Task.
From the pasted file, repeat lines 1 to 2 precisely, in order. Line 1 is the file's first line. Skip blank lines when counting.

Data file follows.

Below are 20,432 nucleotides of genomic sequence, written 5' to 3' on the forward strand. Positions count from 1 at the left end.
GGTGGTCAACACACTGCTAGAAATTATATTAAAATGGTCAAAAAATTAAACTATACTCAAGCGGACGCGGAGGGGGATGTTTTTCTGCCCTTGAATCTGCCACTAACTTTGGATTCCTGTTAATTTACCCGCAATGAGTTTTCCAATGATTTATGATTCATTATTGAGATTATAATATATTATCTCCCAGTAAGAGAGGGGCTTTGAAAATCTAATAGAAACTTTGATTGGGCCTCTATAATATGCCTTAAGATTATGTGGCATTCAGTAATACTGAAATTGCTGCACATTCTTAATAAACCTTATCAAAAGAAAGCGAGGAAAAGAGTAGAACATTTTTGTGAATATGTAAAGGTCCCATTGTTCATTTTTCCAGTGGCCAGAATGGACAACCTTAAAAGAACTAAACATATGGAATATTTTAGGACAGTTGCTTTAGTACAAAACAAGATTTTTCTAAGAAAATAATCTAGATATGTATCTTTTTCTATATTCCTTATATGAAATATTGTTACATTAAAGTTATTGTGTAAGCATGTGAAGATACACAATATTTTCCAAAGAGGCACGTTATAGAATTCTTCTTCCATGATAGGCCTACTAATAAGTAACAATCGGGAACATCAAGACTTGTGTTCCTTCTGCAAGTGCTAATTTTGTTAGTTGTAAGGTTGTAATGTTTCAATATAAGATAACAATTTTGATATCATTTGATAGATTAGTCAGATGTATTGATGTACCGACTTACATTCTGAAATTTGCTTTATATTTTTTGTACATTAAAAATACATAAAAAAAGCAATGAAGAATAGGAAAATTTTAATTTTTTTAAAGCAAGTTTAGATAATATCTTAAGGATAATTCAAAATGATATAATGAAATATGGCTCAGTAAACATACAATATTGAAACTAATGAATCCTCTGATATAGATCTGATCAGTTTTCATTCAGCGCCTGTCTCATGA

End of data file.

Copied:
Below are 20,432 nucleotides of genomic sequence, written 5' to 3' on the forward strand. Positions count from 1 at the left end.
GGTGGTCAACACACTGCTAGAAATTATATTAAAATGGTCAAAAAATTAAACTATACTCAAGCGGACGCGGAGGGGGATGTTTTTCTGCCCTTGAATCTGCCACTAACTTTGGATTCCTGTTAATTTACCCGCAATGAGTTTTCCAATGATTTATGATTCATTATTGAGATTATAATATATTATCTCCCAGTAAGAGAGGGGCTTTGAAAATCTAATAGAAACTTTGATTGGGCCTCTATAATATGCCTTAAGATTATGTGGCATTCAGTAATACTGAAATTGCTGCACATTCTTAATAAACCTTATCAAAAGAAAGCGAGGAAAAGAGTAGAACATTTTTGTGAATATGTAAAGGTCCCATTGTTCATTTTTCCAGTGGCCAGAATGGACAACCTTAAAAGAACTAAACATATGGAATATTTTAGGACAGTTGCTTTAGTACAAAACAAGATTTTTCTAAGAAAATAATCTAGATATGTATCTTTTTCTATATTCCTTATATGAAATATTGTTACATTAAAGTTATTGTGTAAGCATGTGAAGATACACAATATTTTCCAAAGAGGCACGTTATAGAATTCTTCTTCCATGATAGGCCTACTAATAAGTAACAATCGGGAACATCAAGACTTGTGTTCCTTCTGCAAGTGCTAATTTTGTTAGTTGTAAGGTTGTAATGTTTCAATATAAGATAACAATTTTGATATCATTTGATAGATTAGTCAGATGTATTGATGTACCGACTTACATTCTGAAATTTGCTTTATATTTTTTGTACATTAAAAATACATAAAAAAAGCAATGAAGAATAGGAAAATTTTAATTTTTTTAAAGCAAGTTTAGATAATATCTTAAGGATAATTCAAAATGATATAATGAAATATGGCTCAGTAAACATACAATATTGAAACTAATGAATCCTCTGATATAGATCTGATCAGTTTTCATTCAGCGCCTGTCTCATGA